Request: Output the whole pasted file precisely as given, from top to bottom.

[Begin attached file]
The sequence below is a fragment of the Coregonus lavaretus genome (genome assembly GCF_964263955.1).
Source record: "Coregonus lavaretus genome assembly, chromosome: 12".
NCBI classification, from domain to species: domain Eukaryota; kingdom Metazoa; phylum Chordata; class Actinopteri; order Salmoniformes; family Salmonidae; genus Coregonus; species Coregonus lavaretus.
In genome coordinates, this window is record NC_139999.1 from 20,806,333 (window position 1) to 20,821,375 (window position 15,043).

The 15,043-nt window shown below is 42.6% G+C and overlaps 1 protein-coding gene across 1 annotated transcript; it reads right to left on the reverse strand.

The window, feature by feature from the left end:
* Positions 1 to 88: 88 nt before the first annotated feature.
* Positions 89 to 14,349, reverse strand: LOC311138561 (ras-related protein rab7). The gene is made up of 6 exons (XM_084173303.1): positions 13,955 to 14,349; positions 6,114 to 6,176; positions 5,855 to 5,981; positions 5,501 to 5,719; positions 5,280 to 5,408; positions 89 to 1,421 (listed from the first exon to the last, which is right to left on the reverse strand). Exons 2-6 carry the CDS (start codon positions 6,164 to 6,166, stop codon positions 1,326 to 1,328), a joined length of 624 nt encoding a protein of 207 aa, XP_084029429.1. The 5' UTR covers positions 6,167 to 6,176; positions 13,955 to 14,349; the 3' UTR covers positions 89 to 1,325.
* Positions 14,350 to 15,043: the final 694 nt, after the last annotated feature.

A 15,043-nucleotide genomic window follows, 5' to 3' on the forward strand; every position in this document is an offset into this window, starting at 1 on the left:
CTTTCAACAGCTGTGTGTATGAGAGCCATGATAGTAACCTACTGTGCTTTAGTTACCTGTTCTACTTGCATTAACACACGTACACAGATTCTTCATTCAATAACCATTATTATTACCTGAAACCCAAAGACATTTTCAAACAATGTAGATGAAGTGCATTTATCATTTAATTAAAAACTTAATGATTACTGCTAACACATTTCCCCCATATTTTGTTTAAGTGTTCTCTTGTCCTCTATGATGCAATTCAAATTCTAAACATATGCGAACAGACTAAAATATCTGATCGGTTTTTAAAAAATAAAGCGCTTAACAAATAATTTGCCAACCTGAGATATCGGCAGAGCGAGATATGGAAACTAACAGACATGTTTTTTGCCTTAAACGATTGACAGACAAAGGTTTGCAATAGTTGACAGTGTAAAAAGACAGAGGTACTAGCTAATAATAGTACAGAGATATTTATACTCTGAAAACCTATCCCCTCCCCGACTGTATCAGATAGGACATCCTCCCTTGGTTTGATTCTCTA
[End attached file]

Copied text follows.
The sequence below is a fragment of the Coregonus lavaretus genome (genome assembly GCF_964263955.1).
Source record: "Coregonus lavaretus genome assembly, chromosome: 12".
NCBI classification, from domain to species: domain Eukaryota; kingdom Metazoa; phylum Chordata; class Actinopteri; order Salmoniformes; family Salmonidae; genus Coregonus; species Coregonus lavaretus.
In genome coordinates, this window is record NC_139999.1 from 20,806,333 (window position 1) to 20,821,375 (window position 15,043).

The 15,043-nt window shown below is 42.6% G+C and overlaps 1 protein-coding gene across 1 annotated transcript; it reads right to left on the reverse strand.

The window, feature by feature from the left end:
* Positions 1 to 88: 88 nt before the first annotated feature.
* Positions 89 to 14,349, reverse strand: LOC311138561 (ras-related protein rab7). The gene is made up of 6 exons (XM_084173303.1): positions 13,955 to 14,349; positions 6,114 to 6,176; positions 5,855 to 5,981; positions 5,501 to 5,719; positions 5,280 to 5,408; positions 89 to 1,421 (listed from the first exon to the last, which is right to left on the reverse strand). Exons 2-6 carry the CDS (start codon positions 6,164 to 6,166, stop codon positions 1,326 to 1,328), a joined length of 624 nt encoding a protein of 207 aa, XP_084029429.1. The 5' UTR covers positions 6,167 to 6,176; positions 13,955 to 14,349; the 3' UTR covers positions 89 to 1,325.
* Positions 14,350 to 15,043: the final 694 nt, after the last annotated feature.

A 15,043-nucleotide genomic window follows, 5' to 3' on the forward strand; every position in this document is an offset into this window, starting at 1 on the left:
CTTTCAACAGCTGTGTGTATGAGAGCCATGATAGTAACCTACTGTGCTTTAGTTACCTGTTCTACTTGCATTAACACACGTACACAGATTCTTCATTCAATAACCATTATTATTACCTGAAACCCAAAGACATTTTCAAACAATGTAGATGAAGTGCATTTATCATTTAATTAAAAACTTAATGATTACTGCTAACACATTTCCCCCATATTTTGTTTAAGTGTTCTCTTGTCCTCTATGATGCAATTCAAATTCTAAACATATGCGAACAGACTAAAATATCTGATCGGTTTTTAAAAAATAAAGCGCTTAACAAATAATTTGCCAACCTGAGATATCGGCAGAGCGAGATATGGAAACTAACAGACATGTTTTTTGCCTTAAACGATTGACAGACAAAGGTTTGCAATAGTTGACAGTGTAAAAAGACAGAGGTACTAGCTAATAATAGTACAGAGATATTTATACTCTGAAAACCTATCCCCTCCCCGACTGTATCAGATAGGACATCCTCCCTTGGTTTGATTCTCTA